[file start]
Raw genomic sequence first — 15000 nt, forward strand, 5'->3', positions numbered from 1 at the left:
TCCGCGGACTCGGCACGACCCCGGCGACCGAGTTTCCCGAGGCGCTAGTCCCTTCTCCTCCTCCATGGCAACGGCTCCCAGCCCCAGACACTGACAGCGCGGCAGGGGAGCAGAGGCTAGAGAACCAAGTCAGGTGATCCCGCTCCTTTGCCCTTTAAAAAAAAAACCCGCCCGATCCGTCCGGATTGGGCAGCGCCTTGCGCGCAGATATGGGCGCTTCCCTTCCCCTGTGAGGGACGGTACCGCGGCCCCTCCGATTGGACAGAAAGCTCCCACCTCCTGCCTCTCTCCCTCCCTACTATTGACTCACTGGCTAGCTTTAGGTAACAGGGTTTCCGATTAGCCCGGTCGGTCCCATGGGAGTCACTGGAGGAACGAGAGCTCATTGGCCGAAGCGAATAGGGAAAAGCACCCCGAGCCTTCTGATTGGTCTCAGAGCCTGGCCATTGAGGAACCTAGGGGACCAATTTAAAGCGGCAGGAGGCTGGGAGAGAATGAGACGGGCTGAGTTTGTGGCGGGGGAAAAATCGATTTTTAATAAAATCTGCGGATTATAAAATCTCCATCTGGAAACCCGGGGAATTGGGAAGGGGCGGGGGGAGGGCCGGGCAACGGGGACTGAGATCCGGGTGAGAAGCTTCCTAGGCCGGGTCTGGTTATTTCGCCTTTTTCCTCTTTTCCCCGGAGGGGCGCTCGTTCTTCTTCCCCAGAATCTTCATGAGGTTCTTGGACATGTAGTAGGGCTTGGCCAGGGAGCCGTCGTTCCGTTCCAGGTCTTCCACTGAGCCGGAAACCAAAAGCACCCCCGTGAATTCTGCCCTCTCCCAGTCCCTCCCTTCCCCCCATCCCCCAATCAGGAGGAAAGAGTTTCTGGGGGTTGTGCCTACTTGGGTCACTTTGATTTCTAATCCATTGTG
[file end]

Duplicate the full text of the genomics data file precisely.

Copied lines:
Raw genomic sequence first — 15000 nt, forward strand, 5'->3', positions numbered from 1 at the left:
TCCGCGGACTCGGCACGACCCCGGCGACCGAGTTTCCCGAGGCGCTAGTCCCTTCTCCTCCTCCATGGCAACGGCTCCCAGCCCCAGACACTGACAGCGCGGCAGGGGAGCAGAGGCTAGAGAACCAAGTCAGGTGATCCCGCTCCTTTGCCCTTTAAAAAAAAAACCCGCCCGATCCGTCCGGATTGGGCAGCGCCTTGCGCGCAGATATGGGCGCTTCCCTTCCCCTGTGAGGGACGGTACCGCGGCCCCTCCGATTGGACAGAAAGCTCCCACCTCCTGCCTCTCTCCCTCCCTACTATTGACTCACTGGCTAGCTTTAGGTAACAGGGTTTCCGATTAGCCCGGTCGGTCCCATGGGAGTCACTGGAGGAACGAGAGCTCATTGGCCGAAGCGAATAGGGAAAAGCACCCCGAGCCTTCTGATTGGTCTCAGAGCCTGGCCATTGAGGAACCTAGGGGACCAATTTAAAGCGGCAGGAGGCTGGGAGAGAATGAGACGGGCTGAGTTTGTGGCGGGGGAAAAATCGATTTTTAATAAAATCTGCGGATTATAAAATCTCCATCTGGAAACCCGGGGAATTGGGAAGGGGCGGGGGGAGGGCCGGGCAACGGGGACTGAGATCCGGGTGAGAAGCTTCCTAGGCCGGGTCTGGTTATTTCGCCTTTTTCCTCTTTTCCCCGGAGGGGCGCTCGTTCTTCTTCCCCAGAATCTTCATGAGGTTCTTGGACATGTAGTAGGGCTTGGCCAGGGAGCCGTCGTTCCGTTCCAGGTCTTCCACTGAGCCGGAAACCAAAAGCACCCCCGTGAATTCTGCCCTCTCCCAGTCCCTCCCTTCCCCCCATCCCCCAATCAGGAGGAAAGAGTTTCTGGGGGTTGTGCCTACTTGGGTCACTTTGATTTCTAATCCATTGTG